by Max Brantley
Gov. Mike Beebe has released his legislative redistricting maps.
Here's the Senate. Re an earlier discussion: His map has four majority black Senate districts (same as currently), smallest majority at 55 percent black based on 2010 Census.
Here's the House map. There are 11 majority black districts (where there are now 13) and two just below majority level — one at 48 and one at 49 percent black, again based on Census population, not voters. That Latino district? Not a pure and obvious majority district yet, but House District 94 has a 45 percent Hispanic population according to the 2010 Census and District 66 has a hefty 33 percent.
Percentage of minorities of voting age is smaller than population, but come 2012, some of them will be older, of course and death also will change percentages. The overall standard for redistricting is the Census population, not voting age population, but courts have held voting should be the standared in assessing voting rights for minorities in voting rights cases.
Note that Hispanic numbers can be skewed by the ability in the Census for people to call themselves "non-white" as opposed to Hispanic; or both white and Hispanic; or some other background. By this reckoning, House District 94 in Northwest Arkansas is a majority-minority district, according to the spreadsheet. A Beebe spokesman says, however, that the true majority percentage is not as high as the 60 percent indicated on the spreadsheet, more like about 52 percent. Too complicated to try to explain.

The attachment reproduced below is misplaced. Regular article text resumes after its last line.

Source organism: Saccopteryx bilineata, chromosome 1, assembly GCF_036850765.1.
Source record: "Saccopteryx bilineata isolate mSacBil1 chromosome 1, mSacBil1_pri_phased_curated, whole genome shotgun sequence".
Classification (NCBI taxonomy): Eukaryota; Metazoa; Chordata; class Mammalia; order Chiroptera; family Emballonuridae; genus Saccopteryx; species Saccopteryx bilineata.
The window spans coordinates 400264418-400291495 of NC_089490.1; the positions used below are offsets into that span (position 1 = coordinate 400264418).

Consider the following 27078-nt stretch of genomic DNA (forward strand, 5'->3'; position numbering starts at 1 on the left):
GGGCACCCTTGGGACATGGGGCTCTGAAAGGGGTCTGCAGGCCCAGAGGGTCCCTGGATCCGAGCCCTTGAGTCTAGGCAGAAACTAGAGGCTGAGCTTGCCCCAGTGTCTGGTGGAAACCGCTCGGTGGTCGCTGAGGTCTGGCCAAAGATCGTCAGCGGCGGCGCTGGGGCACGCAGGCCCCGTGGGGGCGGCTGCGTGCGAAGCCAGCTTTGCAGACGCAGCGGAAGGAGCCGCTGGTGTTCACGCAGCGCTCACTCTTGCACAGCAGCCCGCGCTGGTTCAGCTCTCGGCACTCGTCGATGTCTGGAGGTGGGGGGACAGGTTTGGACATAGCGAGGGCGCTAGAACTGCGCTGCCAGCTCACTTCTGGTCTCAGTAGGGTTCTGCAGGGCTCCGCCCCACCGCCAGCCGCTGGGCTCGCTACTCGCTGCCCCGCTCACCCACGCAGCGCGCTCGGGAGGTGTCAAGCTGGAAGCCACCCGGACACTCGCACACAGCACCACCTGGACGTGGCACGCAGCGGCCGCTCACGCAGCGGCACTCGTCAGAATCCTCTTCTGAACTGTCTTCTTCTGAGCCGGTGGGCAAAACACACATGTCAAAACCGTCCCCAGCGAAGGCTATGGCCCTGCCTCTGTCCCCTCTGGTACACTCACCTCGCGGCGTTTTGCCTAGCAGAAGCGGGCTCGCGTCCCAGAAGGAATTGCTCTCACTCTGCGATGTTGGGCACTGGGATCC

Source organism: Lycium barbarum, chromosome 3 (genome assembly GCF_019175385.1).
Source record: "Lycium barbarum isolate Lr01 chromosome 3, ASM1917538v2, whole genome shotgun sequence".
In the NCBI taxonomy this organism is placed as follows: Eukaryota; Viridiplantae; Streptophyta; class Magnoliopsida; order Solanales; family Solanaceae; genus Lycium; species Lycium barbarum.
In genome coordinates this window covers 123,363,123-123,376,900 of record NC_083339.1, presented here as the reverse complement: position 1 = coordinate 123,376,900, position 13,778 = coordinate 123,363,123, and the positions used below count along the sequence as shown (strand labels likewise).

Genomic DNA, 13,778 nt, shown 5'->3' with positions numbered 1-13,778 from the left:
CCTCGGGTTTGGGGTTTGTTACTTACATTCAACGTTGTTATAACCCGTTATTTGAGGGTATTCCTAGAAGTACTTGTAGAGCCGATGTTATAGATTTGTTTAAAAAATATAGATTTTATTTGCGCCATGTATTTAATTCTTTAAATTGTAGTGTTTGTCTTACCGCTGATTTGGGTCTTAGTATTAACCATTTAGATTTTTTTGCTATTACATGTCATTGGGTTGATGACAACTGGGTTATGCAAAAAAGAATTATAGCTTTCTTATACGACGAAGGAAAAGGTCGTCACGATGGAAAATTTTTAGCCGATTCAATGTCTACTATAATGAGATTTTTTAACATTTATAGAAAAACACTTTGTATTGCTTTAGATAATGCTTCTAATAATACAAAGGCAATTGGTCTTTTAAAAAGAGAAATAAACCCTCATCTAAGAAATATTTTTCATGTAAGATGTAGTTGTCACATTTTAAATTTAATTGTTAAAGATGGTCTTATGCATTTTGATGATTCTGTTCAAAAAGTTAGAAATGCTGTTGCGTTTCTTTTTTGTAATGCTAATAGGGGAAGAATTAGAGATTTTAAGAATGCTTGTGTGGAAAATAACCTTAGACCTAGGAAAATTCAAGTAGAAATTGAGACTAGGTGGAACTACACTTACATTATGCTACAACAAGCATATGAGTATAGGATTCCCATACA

Here's the breakdown on population and racial makeup in a spreadsheet.
More detailed precinct analysis will be on the Board of Apportionment website.
Attorney General Dustin McDaniel's maps and Secretary of State Mark Martin's maps are to come. Martin's are irrelevant given his minority Republican status on the three-member board. So far, McDaniel's have resembled Beebe's, so I'll start with these and leave it to you to rummage through board postings for more.
Applying past voter patterns to precincts is when you get an idea of what's been done by the line drawing. It also will have a powerful influence on who runs and who doesn't.
Throw-down from chat with Republicans at lunch: Doesn't matter how Beebe draws the lines, he can't create a winnable Democratic Senate district for John Paul Wells of Paris. He's been running for a year for whatever district turns up.
Otherwise, OK. My ear plugs are in place. GOP wailing can begin.